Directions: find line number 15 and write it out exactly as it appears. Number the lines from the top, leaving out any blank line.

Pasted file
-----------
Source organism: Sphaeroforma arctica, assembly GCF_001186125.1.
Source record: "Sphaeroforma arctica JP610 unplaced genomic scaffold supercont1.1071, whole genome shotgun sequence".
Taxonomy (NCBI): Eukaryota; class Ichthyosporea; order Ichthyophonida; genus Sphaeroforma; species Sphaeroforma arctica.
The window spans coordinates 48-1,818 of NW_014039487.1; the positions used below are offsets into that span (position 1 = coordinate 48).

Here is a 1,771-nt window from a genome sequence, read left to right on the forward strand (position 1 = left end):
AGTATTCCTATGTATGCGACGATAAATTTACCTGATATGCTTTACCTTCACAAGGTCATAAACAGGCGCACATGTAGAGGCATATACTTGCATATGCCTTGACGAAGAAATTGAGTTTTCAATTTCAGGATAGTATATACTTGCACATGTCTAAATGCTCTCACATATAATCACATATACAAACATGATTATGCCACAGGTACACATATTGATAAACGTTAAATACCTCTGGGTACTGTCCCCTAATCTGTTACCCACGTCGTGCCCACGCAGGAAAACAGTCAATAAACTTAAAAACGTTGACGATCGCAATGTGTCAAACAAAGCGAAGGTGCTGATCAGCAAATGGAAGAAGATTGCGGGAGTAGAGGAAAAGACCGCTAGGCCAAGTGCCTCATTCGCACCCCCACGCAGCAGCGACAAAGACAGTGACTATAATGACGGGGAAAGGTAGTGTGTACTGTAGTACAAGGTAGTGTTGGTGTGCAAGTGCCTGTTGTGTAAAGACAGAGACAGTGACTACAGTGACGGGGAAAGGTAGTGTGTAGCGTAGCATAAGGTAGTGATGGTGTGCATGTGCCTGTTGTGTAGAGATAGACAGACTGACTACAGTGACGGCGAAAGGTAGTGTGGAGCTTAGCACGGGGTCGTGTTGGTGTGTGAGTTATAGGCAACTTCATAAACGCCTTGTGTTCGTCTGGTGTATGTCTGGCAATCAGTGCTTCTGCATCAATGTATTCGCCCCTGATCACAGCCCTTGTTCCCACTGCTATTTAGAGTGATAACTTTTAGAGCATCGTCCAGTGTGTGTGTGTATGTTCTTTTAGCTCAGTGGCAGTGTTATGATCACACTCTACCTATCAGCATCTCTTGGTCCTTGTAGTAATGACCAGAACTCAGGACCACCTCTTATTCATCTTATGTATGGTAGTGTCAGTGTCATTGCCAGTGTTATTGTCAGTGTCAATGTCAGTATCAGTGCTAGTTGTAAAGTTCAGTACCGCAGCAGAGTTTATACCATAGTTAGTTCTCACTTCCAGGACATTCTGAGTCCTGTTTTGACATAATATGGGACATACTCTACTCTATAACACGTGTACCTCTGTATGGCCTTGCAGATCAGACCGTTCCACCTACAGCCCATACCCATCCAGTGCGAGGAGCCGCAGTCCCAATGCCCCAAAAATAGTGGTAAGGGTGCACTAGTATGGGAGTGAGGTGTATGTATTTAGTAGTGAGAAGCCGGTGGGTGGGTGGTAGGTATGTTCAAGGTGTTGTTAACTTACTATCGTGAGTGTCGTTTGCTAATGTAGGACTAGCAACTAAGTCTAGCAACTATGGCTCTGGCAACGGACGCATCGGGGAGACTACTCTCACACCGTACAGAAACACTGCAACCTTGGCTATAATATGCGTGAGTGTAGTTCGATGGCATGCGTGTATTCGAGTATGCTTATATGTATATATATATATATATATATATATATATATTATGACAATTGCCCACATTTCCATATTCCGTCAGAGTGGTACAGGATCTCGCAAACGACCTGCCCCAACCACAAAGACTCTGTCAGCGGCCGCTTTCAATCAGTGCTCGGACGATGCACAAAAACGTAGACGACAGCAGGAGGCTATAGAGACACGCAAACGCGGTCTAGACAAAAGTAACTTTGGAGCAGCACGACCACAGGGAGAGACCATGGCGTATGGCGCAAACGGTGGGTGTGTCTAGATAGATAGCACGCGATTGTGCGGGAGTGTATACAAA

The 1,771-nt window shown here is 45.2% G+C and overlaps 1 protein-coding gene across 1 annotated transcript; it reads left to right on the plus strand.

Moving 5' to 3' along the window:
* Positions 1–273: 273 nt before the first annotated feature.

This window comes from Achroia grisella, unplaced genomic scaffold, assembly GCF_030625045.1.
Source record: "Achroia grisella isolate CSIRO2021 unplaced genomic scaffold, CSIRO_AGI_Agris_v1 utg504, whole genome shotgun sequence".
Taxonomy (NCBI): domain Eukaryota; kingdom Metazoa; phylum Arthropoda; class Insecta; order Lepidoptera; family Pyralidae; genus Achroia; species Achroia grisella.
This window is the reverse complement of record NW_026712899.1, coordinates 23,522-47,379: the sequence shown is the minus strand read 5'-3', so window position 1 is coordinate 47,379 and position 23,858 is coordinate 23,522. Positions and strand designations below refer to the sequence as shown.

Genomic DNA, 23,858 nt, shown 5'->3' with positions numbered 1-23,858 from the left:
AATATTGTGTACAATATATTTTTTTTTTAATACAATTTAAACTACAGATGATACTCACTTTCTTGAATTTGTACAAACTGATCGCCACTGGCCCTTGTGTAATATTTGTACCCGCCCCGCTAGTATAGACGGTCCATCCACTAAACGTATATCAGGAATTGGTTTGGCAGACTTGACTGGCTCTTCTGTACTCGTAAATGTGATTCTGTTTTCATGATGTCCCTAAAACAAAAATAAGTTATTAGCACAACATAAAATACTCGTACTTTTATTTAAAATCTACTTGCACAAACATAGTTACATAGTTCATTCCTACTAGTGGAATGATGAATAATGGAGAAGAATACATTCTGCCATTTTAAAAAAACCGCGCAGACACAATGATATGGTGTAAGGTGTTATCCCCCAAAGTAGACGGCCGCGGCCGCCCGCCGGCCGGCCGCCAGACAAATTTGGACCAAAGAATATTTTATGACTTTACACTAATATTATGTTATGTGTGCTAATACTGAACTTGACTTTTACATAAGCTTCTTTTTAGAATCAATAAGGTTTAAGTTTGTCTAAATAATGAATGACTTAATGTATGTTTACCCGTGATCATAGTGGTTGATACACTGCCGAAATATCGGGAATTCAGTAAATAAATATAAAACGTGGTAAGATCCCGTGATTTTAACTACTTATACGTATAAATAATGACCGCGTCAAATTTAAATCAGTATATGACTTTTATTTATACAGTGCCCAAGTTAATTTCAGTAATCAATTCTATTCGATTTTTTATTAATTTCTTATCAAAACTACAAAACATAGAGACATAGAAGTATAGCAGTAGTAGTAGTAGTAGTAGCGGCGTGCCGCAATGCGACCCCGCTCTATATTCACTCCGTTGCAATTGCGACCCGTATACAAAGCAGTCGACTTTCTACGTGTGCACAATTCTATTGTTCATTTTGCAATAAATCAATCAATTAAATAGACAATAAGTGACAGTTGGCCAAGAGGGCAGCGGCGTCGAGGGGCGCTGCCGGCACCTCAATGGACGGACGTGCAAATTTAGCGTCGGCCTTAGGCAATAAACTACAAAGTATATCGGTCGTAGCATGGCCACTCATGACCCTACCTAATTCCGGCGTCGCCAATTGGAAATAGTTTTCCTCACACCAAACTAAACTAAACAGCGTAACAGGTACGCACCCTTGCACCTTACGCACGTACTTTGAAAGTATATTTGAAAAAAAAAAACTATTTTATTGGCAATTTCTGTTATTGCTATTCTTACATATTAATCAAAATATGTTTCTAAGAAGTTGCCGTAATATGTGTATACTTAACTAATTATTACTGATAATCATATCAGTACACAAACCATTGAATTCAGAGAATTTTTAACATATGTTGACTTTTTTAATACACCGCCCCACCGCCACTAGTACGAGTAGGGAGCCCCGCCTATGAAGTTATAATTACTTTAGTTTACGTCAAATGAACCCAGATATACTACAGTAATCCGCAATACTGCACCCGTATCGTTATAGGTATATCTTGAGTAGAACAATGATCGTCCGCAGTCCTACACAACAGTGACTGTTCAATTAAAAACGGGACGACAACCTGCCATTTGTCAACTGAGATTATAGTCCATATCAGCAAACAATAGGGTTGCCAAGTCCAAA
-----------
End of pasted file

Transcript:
AATATTGTGTACAATATATTTTTTTTTTAATACAATTTAAACTACAGATGATACTCACTTTCTTGAATTTGTACAAACTGATCGCCACTGGCCCTTGTGTAATATTTGTACCCGCCCCGCTAGTATAGACGGTCCATCCACTAAACGTATATCAGGAATTGGTTTGGCAGACTTGACTGGCTCTTCTGTACTCGTAAATGTGATTCTGTTTTCATGATGTCCCTAAAACAAAAATAAGTTATTAGCACAACATAAAATACTCGTACTTTTATTTAAAATCTACTTGCACAAACATAGTTACATAGTTCATTCCTACTAGTGGAATGATGAATAATGGAGAAGAATACATTCTGCCATTTTAAAAAAACCGCGCAGACACAATGATATGGTGTAAGGTGTTATCCCCCAAAGTAGACGGCCGCGGCCGCCCGCCGGCCGGCCGCCAGACAAATTTGGACCAAAGAATATTTTATGACTTTACACTAATATTATGTTATGTGTGCTAATACTGAACTTGACTTTTACATAAGCTTCTTTTTAGAATCAATAAGGTTTAAGTTTGTCTAAATAATGAATGACTTAATGTATGTTTACCCGTGATCATAGTGGTTGATACACTGCCGAAATATCGGGAATTCAGTAAATAAATATAAAACGTGGTAAGATCCCGTGATTTTAACTACTTATACGTATAAATAATGACCGCGTCAAATTTAAATCAGTATATGACTTTTATTTATACAGTGCCCAAGTTAATTTCAGTAATCAATTCTATTCGATTTTTTATTAATTTCTTATCAAAACTACAAAACATAGAGACATAGAAGTATAGCAGTAGTAGTAGTAGTAGTAGCGGCGTGCCGCAATGCGACCCCGCTCTATATTCACTCCGTTGCAATTGCGACCCGTATACAAAGCAGTCGACTTTCTACGTGTGCACAATTCTATTGTTCATTTTGCAATAAATCAATCAATTAAATAGACAATAAGTGACAGTTGGCCAAGAGGGCAGCGGCGTCGAGGGGCGCTGCCGGCACCTCAATGGACGGACGTGCAAATTTAGCGTCGGCCTTAGGCAATAAACTACAAAGTATATCGGTCGTAGCATGGCCACTCATGACCCTACCTAATTCCGGCGTCGCCAATTGGAAATAGTTTTCCTCACACCAAACTAAACTAAACAGCGTAACAGGTACGCACCCTTGCACCTTACGCACGTACTTTGAAAGTATATTTGAAAAAAAAAAACTATTTTATTGGCAATTTCTGTTATTGCTATTCTTACATATTAATCAAAATATGTTTCTAAGAAGTTGCCGTAATATGTGTATACTTAACTAATTATTACTGATAATCATATCAGTACACAAACCATTGAATTCAGAGAATTTTTAACATATGTTGACTTTTTTAATACACCGCCCCACCGCCACTAGTACGAGTAGGGAGCCCCGCCTATGAAGTTATAATTACTTTAGTTTACGTCAAATGAACCCAGATATACTACAGTAATCCGCAATACTGCACCCGTATCGTTATAGGTATATCTTGAGTAGAACAATGATCGTCCGCAGTCCTACACAACAGTGACTGTTCAATTAAAAACGGGACGACAACCTGCCATTTGTCAACTGAGATTATAGTCCATATCAGCAAACAATAGGGTTGCCAAGTCCAAA